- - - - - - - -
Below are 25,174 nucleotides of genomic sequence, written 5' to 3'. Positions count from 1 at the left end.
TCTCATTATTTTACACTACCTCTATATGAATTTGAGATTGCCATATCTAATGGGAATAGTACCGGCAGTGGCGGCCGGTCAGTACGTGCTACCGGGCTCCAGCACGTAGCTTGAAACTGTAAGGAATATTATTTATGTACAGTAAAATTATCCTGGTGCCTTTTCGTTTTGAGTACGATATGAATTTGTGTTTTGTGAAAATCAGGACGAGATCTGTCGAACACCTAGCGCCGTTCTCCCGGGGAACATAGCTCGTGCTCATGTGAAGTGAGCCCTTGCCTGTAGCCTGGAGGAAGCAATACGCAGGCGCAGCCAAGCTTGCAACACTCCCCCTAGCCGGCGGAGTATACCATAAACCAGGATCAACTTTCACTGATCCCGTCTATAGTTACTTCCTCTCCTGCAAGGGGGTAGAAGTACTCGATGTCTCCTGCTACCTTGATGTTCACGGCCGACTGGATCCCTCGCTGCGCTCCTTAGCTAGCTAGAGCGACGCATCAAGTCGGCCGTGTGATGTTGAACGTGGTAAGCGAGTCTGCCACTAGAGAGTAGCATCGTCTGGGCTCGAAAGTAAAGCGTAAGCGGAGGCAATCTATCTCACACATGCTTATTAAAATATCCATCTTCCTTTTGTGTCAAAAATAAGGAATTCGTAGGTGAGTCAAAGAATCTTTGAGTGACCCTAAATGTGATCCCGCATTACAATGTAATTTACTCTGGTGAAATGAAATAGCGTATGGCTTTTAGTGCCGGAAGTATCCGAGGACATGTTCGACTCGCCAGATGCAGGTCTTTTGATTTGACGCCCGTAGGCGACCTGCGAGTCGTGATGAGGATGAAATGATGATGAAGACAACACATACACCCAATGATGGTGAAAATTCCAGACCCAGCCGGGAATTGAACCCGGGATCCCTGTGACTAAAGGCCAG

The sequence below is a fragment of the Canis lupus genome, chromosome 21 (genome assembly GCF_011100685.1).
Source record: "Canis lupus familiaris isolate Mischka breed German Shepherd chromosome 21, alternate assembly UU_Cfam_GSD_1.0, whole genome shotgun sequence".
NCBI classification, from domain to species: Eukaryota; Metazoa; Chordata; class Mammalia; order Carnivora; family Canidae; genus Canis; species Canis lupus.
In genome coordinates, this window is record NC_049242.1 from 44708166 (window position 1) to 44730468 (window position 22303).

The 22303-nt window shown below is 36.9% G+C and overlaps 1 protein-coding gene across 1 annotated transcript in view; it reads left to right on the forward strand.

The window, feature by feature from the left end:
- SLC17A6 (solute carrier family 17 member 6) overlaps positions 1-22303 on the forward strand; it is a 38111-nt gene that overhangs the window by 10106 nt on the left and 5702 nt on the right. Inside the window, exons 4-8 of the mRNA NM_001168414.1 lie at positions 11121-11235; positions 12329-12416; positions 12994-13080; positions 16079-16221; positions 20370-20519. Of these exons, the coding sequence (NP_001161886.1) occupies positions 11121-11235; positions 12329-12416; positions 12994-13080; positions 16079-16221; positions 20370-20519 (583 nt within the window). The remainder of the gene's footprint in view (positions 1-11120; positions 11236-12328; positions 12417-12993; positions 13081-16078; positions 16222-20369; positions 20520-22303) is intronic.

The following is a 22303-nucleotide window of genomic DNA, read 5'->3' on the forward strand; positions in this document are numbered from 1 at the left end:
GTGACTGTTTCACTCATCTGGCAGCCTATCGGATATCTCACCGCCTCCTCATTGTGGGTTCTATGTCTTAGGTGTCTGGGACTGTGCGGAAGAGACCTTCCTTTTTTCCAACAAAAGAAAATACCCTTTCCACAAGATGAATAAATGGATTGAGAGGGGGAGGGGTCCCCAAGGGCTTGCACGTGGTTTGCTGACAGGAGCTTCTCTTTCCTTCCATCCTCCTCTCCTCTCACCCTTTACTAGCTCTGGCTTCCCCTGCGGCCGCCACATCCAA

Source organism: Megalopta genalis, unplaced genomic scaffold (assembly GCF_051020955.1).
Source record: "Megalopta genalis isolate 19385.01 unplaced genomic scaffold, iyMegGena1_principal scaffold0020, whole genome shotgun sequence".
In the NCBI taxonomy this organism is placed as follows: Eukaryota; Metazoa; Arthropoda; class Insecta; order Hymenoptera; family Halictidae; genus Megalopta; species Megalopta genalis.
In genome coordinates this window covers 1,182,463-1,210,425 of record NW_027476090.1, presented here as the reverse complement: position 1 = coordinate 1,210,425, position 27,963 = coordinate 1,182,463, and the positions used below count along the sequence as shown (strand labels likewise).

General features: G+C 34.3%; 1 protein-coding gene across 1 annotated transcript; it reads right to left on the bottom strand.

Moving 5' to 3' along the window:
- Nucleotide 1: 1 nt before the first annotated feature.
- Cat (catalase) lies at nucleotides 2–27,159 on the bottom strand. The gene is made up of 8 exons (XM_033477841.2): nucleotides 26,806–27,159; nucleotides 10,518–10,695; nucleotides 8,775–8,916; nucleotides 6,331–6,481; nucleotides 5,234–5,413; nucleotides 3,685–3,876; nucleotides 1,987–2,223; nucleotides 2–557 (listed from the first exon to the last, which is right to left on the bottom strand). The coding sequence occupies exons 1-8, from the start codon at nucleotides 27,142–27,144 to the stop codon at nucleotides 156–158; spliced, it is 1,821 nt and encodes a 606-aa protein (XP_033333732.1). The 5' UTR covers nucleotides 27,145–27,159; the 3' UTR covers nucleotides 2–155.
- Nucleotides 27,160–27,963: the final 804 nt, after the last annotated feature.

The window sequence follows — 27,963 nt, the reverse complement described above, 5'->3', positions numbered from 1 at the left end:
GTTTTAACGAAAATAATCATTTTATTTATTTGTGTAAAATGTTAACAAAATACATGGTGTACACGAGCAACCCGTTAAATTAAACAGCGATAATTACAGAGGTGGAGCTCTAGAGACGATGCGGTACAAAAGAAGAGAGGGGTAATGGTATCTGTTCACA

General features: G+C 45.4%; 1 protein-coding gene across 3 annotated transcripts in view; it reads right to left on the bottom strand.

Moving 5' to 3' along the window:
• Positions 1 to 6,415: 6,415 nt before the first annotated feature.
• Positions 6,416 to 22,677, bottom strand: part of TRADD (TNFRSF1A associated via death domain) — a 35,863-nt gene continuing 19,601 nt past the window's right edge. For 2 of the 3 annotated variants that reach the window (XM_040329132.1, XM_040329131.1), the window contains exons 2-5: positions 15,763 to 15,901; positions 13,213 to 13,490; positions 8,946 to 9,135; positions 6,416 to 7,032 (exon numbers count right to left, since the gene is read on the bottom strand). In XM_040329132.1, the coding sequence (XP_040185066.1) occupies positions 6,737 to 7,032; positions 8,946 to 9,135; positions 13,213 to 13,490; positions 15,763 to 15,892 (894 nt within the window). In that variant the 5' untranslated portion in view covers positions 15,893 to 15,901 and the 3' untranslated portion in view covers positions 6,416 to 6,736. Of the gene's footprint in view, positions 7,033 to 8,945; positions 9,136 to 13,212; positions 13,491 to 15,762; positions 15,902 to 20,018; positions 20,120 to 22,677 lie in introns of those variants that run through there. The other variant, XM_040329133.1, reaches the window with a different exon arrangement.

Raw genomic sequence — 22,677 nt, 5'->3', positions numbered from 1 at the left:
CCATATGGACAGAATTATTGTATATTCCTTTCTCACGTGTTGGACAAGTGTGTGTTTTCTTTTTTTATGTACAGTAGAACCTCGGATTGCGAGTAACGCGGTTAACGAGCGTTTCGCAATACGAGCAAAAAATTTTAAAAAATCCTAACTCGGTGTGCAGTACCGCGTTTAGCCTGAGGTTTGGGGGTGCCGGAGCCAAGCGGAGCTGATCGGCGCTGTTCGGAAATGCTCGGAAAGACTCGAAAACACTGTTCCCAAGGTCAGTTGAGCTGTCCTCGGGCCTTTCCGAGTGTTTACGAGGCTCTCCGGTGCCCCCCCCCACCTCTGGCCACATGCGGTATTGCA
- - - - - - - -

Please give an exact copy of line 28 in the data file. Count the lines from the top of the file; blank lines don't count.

CCATATGGACAGAATTATTGTATATTCCTTTCTCACGTGTTGGACAAGTGTGTGTTTTCTTTTTTTATGTACAGTAGAACCTCGGATTGCGAGTAACGCGGTTAACGAGCGTTTCGCAATACGAGCAAAAAATTTTAAAAAATCCTAACTCGGTGTGCAGTACCGCGTTTAGCCTGAGGTTTGGGGGTGCCGGAGCCAAGCGGAGCTGATCGGCGCTGTTCGGAAATGCTCGGAAAGACTCGAAAACACTGTTCCCAAGGTCAGTTGAGCTGTCCTCGGGCCTTTCCGAGTGTTTACGAGGCTCTCCGGTGCCCCCCCCCACCTCTGGCCACATGCGGTATTGCA